JACKSON, Miss. (WTVA) --- Many Mississippians will be dusting off their grills for the first family cookout of the year this Memorial Day weekend.
Commissioner of Insurance and State Fire Marshal Mike Chaney today reminded grill-minded Mississippians that improper or careless use of a grill, of any type, can be a threat to your home, your friends, and your family and urges grilling fire safety this holiday weekend.
“The most dangerous time in using any grill is when you ignite it. Take care before you light your grill, particularly if this is the first time you will be using it this season. The extra time you take in cleaning and preparing your grill can help you have a safer and happier cookout this Memorial Day,” Chaney said.
According to National Fire Protection Association (NFPA) statistics, from 2006-2010 U.S. fire departments responded to an average of 8,600 home fires involving grills, hibachis or barbecues per year, including an average of 3,600 structure fires and 5,000 outside fires.
These 8,600 fires cause an annual average of 10 civilian deaths, 140 reported civilian injuries, and $75 million in direct property damage.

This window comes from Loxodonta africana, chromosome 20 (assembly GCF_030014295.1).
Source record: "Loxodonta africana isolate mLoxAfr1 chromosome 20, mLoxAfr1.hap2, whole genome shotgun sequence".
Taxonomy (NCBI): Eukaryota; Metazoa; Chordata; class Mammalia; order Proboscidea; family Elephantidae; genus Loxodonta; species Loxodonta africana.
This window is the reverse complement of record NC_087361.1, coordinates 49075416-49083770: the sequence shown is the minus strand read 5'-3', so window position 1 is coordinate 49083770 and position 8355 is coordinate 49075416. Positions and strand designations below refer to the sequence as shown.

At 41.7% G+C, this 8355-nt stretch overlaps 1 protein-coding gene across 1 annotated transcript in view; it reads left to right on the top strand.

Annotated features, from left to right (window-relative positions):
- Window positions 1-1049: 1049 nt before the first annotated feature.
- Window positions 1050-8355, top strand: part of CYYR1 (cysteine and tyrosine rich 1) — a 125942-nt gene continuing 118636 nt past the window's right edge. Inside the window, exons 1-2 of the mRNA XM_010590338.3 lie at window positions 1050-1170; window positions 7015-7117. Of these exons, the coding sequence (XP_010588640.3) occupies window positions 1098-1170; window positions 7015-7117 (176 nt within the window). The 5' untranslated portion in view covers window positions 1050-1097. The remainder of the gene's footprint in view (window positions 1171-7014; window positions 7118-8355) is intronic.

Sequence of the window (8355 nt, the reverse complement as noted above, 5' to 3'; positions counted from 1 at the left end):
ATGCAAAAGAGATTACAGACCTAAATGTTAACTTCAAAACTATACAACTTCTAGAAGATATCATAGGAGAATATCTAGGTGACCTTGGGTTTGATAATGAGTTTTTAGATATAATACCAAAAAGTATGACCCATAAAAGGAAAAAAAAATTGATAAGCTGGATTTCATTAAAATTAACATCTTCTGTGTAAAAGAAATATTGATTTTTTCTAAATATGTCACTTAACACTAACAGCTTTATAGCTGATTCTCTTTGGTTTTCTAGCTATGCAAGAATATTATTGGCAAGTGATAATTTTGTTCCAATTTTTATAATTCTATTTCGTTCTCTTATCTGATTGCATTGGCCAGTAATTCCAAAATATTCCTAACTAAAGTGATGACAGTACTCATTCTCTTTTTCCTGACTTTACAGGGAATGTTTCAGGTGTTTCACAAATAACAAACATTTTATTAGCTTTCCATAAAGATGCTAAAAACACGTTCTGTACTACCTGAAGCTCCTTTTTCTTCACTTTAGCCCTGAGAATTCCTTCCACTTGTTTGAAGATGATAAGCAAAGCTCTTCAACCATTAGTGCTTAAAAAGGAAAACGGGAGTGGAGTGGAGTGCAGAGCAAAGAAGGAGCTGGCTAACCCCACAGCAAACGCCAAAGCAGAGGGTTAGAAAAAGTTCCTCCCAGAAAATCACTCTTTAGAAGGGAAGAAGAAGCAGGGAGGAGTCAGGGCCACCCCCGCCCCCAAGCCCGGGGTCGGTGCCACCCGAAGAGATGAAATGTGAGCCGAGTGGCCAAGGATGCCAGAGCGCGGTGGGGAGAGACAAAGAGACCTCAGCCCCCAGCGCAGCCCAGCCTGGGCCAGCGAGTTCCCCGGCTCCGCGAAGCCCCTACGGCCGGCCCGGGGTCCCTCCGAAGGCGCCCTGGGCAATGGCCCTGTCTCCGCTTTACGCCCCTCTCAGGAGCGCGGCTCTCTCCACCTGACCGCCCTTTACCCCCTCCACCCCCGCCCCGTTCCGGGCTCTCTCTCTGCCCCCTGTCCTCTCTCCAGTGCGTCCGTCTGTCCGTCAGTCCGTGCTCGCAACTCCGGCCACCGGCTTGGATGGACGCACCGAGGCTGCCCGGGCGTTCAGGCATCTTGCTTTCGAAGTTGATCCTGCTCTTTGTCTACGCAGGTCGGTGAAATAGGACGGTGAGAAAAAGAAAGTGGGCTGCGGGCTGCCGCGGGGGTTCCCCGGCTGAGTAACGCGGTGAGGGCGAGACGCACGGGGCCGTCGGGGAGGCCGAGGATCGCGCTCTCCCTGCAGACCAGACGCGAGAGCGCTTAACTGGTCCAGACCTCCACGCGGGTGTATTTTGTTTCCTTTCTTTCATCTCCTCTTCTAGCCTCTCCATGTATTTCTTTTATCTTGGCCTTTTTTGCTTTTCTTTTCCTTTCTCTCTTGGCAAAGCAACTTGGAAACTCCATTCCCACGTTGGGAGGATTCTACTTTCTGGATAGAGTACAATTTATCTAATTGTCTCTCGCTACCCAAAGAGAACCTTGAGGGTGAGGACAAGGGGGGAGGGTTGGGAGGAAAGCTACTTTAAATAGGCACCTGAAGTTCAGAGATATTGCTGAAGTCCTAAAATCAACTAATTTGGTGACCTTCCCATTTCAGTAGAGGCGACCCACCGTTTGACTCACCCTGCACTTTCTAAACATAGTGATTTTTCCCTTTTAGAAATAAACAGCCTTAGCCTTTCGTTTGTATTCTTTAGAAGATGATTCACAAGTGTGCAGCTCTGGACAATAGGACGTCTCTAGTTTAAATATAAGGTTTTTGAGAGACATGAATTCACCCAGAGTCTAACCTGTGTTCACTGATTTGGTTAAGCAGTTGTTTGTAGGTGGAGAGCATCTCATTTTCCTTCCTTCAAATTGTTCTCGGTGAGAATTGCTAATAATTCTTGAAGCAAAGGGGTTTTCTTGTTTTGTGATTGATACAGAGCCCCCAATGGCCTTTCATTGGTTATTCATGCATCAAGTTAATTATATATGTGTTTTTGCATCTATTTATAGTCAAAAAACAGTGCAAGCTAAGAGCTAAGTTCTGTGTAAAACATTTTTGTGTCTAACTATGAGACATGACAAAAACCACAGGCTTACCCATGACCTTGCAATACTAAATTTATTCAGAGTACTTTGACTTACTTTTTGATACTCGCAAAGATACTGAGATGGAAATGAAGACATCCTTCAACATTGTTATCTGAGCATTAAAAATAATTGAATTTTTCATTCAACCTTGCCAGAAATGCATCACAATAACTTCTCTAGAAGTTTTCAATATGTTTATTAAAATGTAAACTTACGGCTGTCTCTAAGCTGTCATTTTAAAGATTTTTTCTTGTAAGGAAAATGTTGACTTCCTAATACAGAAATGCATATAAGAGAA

While celebrating the first family cookout of the year this Memorial Day weekend, the Mississippi State Fire Marshal’s Office, recommends these grilling safety tips:
Propane and charcoal BBQ grills should only be used outdoors.
The grill should be placed well away from the home, deck railings and out from under eaves and overhanging branches.
Do not use a grill under a carport or garage.
Keep children and pets away from the grill area.
Keep your grill clean by removing grease or fat buildup from the grills and in trays below the grill.
Never leave your grill unattended.
There are several ways to get the charcoal ready to use. Charcoal chimney starters allow you to start the charcoal using newspaper as a fuel.
If you use a starter fluid, use only charcoal starter fluid. Never add charcoal fluid or any other flammable liquids to the fire. Do not use gasoline.
Keep charcoal fluid out of the reach of children and away from heat sources.
There are also electric charcoal starters, which do not use fire. Be sure to use an extension cord for outdoor use.
When you are finished grilling, let the coals completely cool before disposing in a metal container.
Check the gas tank hose for leaks before using it for the first time each year.
Apply a light soap and water solution to the hose. A propane leak will release bubbles. If your grill has a gas leak, and there is no flame, turn off the gas tank and grill.
If the leak stops, get the grill serviced by a professional before using it again. If the leak does not stop, call the fire department.
If you smell gas while cooking, immediately get away from the grill and call the fire department. Do not move the grill.